- Omnibus police reform bill passes House
- Senate refuses Rauner on lawsuits, property taxes
- Hastert indicted on federal charges
- State Roundup: Worker’s Comp proposal fails to make it out of committee
- Water advocates, Illinois businesses applaud release of EPA’s Clean Water Rule
- Renewable energy gains market share
- 13 arrested in FIFA probe
- Rockford Rocked Interview with Paul Bronson
- State Roundup: House passes youth concussion legislation
- Moving out
Guest Column: Winnebago County Zoning office suppresses opposition information
By Nichole Larison Sammon
Fox Ridge Subdvision resident
The Winnebago County Zoning office copied and compiled a stack of information for the Winnebago County Board to consider for voting on the special-use permit for the asphalt plant in the East State Street quarry. Each board member received his or her own personal stack of testimony to consider. There is only one issue: the stack is missing pertinent information presented by the opposition, the residents surrounding the quarry.
At this point, the stack is missing official Environmental Protection Agency (EPA) reports concerning asphalt fumes and the chemicals released in the air by asphalt production and the Illinois Department of Public Health’s fact sheet for those who live around asphalt plants and the possible health effects.
The zoning office seems to have conveniently left out Occupational Safety and Health Administration reports concerning asphalt plant workers and their respiratory irritation issues from breathing in asphalt fumes day in, day out, and health studies from renowned scientists from across the U.S. who have studied the effects of asphalt fumes on everyone from workers to residents.
A 2006 report from the National Asphalt Producers Association, a national industry group of which William Charles is a member, mentioning the fact that scientific gaps still exist when it comes to understanding the health effects of asphalt fumes. This report also mentioned William Charles’ own, paid, scientific witness by name, Dr. Laura Green, as assisting in compiling the scientific gaps.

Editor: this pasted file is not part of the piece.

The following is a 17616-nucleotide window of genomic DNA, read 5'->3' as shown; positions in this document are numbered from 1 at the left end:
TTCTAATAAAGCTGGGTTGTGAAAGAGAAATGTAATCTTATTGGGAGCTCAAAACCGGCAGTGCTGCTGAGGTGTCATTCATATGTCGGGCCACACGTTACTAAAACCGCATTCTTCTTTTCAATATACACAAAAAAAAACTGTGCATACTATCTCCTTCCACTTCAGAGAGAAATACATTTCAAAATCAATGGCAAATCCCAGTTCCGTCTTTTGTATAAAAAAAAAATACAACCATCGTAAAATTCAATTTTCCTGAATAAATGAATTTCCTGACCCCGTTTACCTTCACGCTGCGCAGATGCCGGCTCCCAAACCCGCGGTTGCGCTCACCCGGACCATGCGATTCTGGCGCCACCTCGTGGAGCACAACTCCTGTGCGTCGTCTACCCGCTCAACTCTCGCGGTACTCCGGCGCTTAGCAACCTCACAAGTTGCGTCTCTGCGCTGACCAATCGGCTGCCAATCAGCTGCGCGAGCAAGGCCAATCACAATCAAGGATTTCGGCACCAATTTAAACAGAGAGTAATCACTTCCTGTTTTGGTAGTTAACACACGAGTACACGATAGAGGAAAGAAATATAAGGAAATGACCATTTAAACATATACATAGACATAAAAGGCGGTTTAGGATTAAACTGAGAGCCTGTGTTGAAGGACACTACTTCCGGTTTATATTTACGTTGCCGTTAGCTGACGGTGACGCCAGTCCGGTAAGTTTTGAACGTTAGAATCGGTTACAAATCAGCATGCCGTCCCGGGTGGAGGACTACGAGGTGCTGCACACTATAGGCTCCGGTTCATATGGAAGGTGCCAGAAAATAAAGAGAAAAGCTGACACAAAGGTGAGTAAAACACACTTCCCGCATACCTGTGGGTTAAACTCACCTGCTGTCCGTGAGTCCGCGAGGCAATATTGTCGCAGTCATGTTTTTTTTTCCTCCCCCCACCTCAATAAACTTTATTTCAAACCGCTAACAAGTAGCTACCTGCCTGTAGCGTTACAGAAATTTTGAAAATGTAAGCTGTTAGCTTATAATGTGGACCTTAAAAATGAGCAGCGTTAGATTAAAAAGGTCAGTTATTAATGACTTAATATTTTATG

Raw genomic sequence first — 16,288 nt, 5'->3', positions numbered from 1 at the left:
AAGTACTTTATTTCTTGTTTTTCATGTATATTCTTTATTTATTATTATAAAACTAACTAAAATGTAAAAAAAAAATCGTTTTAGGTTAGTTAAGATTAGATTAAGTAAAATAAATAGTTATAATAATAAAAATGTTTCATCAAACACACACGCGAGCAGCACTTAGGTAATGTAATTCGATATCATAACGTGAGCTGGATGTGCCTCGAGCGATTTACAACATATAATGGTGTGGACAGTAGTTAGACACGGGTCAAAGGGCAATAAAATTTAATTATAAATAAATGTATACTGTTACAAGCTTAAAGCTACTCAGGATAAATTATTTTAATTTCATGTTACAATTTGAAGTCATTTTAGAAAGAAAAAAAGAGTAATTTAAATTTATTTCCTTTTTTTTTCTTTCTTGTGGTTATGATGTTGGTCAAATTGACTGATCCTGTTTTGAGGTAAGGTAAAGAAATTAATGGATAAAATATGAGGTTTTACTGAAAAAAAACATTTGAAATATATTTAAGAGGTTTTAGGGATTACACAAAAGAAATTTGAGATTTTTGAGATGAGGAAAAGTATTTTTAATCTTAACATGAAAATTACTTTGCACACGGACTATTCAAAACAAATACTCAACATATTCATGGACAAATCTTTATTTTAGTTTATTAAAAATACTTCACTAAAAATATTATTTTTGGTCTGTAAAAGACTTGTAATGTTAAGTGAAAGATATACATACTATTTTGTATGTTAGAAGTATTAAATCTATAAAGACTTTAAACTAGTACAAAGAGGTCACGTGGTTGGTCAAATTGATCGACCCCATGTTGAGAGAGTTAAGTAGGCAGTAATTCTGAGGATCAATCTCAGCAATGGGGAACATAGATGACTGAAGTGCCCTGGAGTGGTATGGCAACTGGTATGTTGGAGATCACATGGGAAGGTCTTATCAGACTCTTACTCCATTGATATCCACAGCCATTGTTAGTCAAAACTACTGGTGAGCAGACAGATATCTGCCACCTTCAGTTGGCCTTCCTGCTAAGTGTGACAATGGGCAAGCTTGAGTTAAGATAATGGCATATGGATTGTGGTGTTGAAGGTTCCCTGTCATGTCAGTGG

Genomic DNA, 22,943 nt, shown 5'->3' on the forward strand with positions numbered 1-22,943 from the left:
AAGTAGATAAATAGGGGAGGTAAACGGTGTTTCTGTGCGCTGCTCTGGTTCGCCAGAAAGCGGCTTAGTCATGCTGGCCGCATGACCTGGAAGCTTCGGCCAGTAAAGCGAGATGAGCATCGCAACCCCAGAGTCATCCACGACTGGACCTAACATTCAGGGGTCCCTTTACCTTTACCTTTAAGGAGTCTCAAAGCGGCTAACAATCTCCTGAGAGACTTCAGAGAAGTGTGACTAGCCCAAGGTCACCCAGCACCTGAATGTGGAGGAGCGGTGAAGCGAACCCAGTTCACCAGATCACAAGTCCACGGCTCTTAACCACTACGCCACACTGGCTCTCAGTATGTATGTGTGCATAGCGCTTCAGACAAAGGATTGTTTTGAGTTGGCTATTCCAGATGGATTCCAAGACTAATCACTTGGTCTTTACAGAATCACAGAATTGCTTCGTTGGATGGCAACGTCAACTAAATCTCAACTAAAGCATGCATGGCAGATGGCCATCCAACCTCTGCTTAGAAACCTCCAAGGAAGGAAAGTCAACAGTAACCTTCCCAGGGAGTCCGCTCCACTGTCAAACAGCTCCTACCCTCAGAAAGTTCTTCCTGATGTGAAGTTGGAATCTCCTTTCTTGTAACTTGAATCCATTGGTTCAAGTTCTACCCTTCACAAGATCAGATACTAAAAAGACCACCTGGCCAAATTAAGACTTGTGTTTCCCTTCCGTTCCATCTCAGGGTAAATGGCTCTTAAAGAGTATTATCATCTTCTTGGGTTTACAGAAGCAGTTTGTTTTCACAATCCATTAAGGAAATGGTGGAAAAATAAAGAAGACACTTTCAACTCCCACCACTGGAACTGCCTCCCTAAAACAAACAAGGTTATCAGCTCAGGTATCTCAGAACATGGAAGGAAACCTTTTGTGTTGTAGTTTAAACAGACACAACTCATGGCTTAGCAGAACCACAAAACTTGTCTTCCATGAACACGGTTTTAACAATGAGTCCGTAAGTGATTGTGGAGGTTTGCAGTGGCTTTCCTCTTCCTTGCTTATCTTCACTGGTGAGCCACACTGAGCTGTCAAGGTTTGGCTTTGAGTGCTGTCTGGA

Instead, the stack included only one health report, or, rather, question-and-answer sheet from one William Charles witness, Dr. Green. Is the board to take one scientist’s edited and purchased opinion against that of the entire scientific community and the asphalt industry itself? Do we not trust the government bodies created to protect our health and environment enough to offer them to the board as evidence to consider?
At this point, along with health and environmental studies, the stack is missing relevant information around the topography of the area, the wind studies collected from the Weather Channel and Western Illinois University, and the property value studies.
Why is the Winnebago County Zoning office editing the testimony of the opposition? All testimony, all evidence is considered equal. All information should be given to the Winnebago County Board for consideration.
Please call the Winnebago County Zoning office to voice your concerns — (815) 319-4350.
The Rock River Times’ Editor & Publisher Frank Schier told me his evidence presented at the Winnebago County Zoning Board of Appeals was not presented to the full board either, so this is nothing new.
“I made copies for each member of the Zoning Board of Appeals (ZBA) of all my documents, just as Sammon and other asphalt plant opponents did,” Schier said. “But just like the asphalt plant staff report, the staff report for the wind ordinance was written before my testimony and evidence presentation, and that report already had 95 percent of the changes to the ordinance. County Planner Troy Krup told me I had to make all the copies of my evidence for the entire board. I had spent enough time and money and saw the deal as done. As all the text of the ordinance and the staff changes show in both cases, the staff works for and with the petitioner, not the objectors. By and large, only the petitioner’s evidence goes before the board, and I’ll bet staff doesn’t ask them to pay for it — although they do pay for the court reporter. I think these stacked hearings and staff reports make the ZBA, Zoning Committee and entire board votes a massive joke and fraud. Democracy truly is dead in Winnebago County, and the aristocracy of corporate greed is sucked up to by the politicians, and these kingpins own most of our spineless representatives. Look at Don Gasparini getting all the Winnebago County Forest Preserve money for his land, which needs more money to become a forest preserve, and it isn’t even on the priority acquisitions list. AND the Forest Preserve has no money in its land acquisition fund, so the money is coming out of its main operations fund over five years! What operations will be cut to cover this for five years? Don knows it’s good to be Forest Preserve Chairman Randy Olson’s buddy. ‘Buddies’ and firms like Rockford Blacktop/William Charles rule; taxpayers be damned! We need more people like the 107 Occupy Rockford activists, but key ‘activists’ were absent, too bought off, too scared or too apathetic. Welcome to the herd in Winnebago ‘we-ignore-the-taxpayers-and-the-law’ County. Baaa! Mooo! God bless anyone for trying, but I bet the county board members get only one or two calls each, if any.”